Heroes inspire us to follow our own path. Mentors tell us which path to take. When you follow a mentor, you do what they do. When you follow a hero, you do as they do. And to bring the point home even further: One gives you a map to follow, the other allows you to create and revise your plan as you go along.

Saturday, March 21, 2020

Thoughts on Music - Episode 7: Developing Good Habits versus Setting Goals

Here, I'm discussing the benefits of developing good habits, versus setting goals. SETTING GOALS enables you to reach that desired place.

DEVELOPING GOOD HABITS enables you to stay there. Goal = a quick fix solution Good habits = a way of life

Friday, March 20, 2020

Thoughts on Music - Episode 6: The Note Onion Theory

Here, I'm discussing The Note Onion Theory. Layer 1. Making the note sound Layer 2. Making the note ring Layer 3. Making the note sing

Tuesday, March 17, 2020

Thoughts on Music - Episode 5: Art and the Three Cycles of Functiionalities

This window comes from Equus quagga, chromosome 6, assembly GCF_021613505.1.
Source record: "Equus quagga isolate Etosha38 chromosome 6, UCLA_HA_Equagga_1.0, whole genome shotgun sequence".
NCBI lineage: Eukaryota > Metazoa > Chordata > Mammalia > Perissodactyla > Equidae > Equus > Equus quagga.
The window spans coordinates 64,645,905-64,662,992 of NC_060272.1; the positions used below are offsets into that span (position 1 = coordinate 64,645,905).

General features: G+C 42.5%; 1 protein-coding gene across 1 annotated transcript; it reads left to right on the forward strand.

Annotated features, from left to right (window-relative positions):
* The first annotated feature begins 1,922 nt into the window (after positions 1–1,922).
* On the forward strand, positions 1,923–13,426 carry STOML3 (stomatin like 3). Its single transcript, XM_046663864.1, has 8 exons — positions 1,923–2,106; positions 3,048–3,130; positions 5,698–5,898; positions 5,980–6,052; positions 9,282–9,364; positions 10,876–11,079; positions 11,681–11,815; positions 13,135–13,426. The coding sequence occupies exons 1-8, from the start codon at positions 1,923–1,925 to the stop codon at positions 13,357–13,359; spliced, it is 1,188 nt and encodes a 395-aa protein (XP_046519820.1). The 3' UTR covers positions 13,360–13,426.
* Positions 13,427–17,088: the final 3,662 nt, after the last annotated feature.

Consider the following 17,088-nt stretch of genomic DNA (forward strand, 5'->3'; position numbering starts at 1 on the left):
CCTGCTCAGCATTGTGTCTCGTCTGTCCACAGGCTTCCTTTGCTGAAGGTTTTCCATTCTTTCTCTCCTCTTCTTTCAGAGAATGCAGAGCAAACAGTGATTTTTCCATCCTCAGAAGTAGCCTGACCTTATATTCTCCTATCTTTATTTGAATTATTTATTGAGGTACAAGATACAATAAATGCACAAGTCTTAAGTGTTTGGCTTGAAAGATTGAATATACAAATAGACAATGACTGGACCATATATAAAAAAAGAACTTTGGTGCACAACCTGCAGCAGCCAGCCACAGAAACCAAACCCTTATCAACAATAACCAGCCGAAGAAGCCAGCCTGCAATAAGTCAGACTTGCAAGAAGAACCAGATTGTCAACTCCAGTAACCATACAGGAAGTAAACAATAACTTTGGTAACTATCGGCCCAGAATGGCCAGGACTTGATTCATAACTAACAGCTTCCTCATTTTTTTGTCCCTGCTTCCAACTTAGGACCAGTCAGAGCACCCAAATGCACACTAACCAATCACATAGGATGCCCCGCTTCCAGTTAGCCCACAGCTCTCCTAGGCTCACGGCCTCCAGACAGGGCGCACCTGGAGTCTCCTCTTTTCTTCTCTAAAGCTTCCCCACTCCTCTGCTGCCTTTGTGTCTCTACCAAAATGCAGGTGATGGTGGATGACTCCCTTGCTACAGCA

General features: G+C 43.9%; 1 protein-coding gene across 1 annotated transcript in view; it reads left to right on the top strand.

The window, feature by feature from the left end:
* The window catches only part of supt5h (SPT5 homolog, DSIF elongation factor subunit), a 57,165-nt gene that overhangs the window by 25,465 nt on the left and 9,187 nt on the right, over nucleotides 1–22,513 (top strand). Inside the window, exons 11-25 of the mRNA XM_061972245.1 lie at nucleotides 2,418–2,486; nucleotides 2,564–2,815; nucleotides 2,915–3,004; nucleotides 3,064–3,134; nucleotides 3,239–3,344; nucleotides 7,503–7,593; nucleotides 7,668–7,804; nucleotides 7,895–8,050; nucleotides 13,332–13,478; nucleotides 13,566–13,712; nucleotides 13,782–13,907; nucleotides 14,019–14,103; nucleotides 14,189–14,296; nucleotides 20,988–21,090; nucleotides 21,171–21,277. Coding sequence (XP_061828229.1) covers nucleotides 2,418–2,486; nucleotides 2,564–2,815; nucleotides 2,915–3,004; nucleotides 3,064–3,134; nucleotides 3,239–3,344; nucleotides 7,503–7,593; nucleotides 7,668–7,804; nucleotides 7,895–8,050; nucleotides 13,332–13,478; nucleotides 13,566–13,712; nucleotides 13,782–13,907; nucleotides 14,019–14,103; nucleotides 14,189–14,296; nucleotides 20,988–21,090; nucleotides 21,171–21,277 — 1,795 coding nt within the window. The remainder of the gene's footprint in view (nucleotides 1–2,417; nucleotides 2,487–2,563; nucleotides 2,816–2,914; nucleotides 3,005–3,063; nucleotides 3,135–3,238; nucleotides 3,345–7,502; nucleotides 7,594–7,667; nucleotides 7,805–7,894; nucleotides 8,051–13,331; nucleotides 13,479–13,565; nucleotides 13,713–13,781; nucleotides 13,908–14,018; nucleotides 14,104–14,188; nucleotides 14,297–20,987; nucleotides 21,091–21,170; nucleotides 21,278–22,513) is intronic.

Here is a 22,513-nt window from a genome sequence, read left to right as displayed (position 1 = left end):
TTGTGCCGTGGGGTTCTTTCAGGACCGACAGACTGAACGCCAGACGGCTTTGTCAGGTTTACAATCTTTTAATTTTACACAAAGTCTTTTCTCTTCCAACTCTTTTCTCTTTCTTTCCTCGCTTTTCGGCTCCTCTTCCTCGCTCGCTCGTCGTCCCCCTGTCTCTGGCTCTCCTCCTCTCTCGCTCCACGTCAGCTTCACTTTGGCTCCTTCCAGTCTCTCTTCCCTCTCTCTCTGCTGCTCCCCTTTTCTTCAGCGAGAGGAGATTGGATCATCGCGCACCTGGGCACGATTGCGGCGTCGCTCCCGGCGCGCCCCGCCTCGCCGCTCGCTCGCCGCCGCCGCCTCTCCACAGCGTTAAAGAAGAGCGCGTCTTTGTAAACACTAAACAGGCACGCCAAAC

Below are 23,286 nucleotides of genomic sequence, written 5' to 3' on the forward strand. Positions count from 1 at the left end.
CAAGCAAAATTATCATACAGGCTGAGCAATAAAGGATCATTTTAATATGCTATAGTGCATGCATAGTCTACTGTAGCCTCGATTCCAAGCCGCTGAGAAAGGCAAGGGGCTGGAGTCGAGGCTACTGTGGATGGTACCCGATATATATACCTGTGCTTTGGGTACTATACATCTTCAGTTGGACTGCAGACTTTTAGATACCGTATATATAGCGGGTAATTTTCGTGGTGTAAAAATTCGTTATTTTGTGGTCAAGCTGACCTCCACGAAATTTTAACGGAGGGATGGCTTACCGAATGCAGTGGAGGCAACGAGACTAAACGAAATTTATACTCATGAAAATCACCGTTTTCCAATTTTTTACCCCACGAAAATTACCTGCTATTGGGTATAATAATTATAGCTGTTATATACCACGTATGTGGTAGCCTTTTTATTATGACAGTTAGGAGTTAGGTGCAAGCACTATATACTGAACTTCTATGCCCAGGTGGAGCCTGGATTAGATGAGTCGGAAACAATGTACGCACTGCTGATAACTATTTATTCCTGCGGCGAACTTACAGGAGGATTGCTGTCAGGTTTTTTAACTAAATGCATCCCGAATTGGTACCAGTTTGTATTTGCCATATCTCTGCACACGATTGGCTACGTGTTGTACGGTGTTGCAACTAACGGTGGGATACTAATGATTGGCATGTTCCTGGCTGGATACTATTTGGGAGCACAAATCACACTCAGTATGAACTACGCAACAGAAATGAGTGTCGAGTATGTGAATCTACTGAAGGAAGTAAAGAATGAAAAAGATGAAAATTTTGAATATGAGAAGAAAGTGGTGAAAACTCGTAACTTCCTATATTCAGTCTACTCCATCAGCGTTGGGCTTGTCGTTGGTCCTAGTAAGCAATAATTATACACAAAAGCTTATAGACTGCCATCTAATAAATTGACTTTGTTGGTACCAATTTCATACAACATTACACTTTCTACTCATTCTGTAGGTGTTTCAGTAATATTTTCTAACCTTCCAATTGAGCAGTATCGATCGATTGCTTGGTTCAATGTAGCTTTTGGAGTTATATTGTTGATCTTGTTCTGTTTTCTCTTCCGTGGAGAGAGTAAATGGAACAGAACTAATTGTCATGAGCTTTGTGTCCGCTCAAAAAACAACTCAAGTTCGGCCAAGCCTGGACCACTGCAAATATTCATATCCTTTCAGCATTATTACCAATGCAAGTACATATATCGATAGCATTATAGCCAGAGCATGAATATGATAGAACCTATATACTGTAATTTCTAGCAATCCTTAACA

Art usually passes through three (3) cycles of functionality.

Cycle 1: Starts as a perspective
Cycle 2: Becomes a movement
Cycle 3: Settles into a tradition. 

Thursday, March 12, 2020

Thoughts on Music - Episode 9: The Era of Squandering

I've often said that this period in time will be known as "The Era of Squandering." The year 1928 was the time of the Great Depression. The year 2020 is the Great Disconnection.

Thoughts on Music - Episode 8: Why We Should Seek Heroes, Not Mentors

What’s the difference? 

Heroes inspire us to follow our own path. Mentors tell us which path to take. When you follow a mentor, you do what they do. When you follow a hero, you do as they do. And to bring the point home even further: One gives you a map to follow, the other allows you to create and revise your plan as you go along.

Sunday, March 8, 2020

Thoughts on Music - Episode 4: Three Types of Musical Communities

There are three types of communities that we tend to align ourselves with: